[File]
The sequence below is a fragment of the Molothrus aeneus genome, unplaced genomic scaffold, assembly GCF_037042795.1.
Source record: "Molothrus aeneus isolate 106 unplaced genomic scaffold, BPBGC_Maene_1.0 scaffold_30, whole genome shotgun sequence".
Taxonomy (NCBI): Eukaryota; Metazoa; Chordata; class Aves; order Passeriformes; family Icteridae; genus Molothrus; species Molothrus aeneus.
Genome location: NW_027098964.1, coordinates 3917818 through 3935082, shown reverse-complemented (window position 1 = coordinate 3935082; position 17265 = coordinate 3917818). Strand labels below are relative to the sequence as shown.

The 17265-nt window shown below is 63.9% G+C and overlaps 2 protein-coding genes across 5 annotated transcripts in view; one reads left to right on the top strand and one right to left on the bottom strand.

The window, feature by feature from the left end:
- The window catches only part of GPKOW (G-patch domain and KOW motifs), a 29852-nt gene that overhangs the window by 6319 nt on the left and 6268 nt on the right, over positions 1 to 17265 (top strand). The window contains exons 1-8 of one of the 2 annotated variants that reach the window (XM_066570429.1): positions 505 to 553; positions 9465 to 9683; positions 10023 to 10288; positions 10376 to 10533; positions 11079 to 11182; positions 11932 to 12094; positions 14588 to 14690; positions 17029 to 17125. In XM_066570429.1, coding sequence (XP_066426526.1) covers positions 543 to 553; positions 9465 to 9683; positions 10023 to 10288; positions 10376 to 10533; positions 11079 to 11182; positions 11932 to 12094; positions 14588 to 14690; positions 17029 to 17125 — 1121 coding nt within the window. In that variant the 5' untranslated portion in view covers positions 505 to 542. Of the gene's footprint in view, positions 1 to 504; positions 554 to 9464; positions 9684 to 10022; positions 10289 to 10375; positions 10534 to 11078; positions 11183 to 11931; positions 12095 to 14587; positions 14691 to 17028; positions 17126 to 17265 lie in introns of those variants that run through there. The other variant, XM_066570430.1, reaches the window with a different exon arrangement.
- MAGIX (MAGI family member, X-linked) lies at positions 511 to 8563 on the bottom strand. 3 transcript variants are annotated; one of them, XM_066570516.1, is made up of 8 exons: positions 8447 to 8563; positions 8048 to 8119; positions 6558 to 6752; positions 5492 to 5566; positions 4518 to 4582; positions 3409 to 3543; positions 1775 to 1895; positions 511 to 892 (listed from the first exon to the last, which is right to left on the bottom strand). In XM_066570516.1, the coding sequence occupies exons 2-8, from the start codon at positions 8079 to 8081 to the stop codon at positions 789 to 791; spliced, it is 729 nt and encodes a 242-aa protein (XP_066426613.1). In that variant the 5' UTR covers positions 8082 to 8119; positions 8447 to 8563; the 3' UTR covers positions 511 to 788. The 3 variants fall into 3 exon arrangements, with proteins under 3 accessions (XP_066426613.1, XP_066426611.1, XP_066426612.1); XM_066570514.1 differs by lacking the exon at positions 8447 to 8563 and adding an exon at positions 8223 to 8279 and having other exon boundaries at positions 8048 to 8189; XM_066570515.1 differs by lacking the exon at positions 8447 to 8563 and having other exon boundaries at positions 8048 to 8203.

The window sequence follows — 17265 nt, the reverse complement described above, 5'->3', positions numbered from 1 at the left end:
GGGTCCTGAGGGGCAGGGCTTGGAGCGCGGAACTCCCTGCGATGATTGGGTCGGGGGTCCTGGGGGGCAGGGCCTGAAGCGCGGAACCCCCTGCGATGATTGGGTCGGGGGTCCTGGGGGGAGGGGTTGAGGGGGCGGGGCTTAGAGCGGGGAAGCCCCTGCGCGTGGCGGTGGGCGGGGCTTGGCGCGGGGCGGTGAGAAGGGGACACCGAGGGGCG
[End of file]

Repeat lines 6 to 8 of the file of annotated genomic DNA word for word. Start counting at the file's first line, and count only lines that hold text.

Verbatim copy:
The window, feature by feature from the left end:
- The window catches only part of GPKOW (G-patch domain and KOW motifs), a 29852-nt gene that overhangs the window by 6319 nt on the left and 6268 nt on the right, over positions 1 to 17265 (top strand). The window contains exons 1-8 of one of the 2 annotated variants that reach the window (XM_066570429.1): positions 505 to 553; positions 9465 to 9683; positions 10023 to 10288; positions 10376 to 10533; positions 11079 to 11182; positions 11932 to 12094; positions 14588 to 14690; positions 17029 to 17125. In XM_066570429.1, coding sequence (XP_066426526.1) covers positions 543 to 553; positions 9465 to 9683; positions 10023 to 10288; positions 10376 to 10533; positions 11079 to 11182; positions 11932 to 12094; positions 14588 to 14690; positions 17029 to 17125 — 1121 coding nt within the window. In that variant the 5' untranslated portion in view covers positions 505 to 542. Of the gene's footprint in view, positions 1 to 504; positions 554 to 9464; positions 9684 to 10022; positions 10289 to 10375; positions 10534 to 11078; positions 11183 to 11931; positions 12095 to 14587; positions 14691 to 17028; positions 17126 to 17265 lie in introns of those variants that run through there. The other variant, XM_066570430.1, reaches the window with a different exon arrangement.
- MAGIX (MAGI family member, X-linked) lies at positions 511 to 8563 on the bottom strand. 3 transcript variants are annotated; one of them, XM_066570516.1, is made up of 8 exons: positions 8447 to 8563; positions 8048 to 8119; positions 6558 to 6752; positions 5492 to 5566; positions 4518 to 4582; positions 3409 to 3543; positions 1775 to 1895; positions 511 to 892 (listed from the first exon to the last, which is right to left on the bottom strand). In XM_066570516.1, the coding sequence occupies exons 2-8, from the start codon at positions 8079 to 8081 to the stop codon at positions 789 to 791; spliced, it is 729 nt and encodes a 242-aa protein (XP_066426613.1). In that variant the 5' UTR covers positions 8082 to 8119; positions 8447 to 8563; the 3' UTR covers positions 511 to 788. The 3 variants fall into 3 exon arrangements, with proteins under 3 accessions (XP_066426613.1, XP_066426611.1, XP_066426612.1); XM_066570514.1 differs by lacking the exon at positions 8447 to 8563 and adding an exon at positions 8223 to 8279 and having other exon boundaries at positions 8048 to 8189; XM_066570515.1 differs by lacking the exon at positions 8447 to 8563 and having other exon boundaries at positions 8048 to 8203.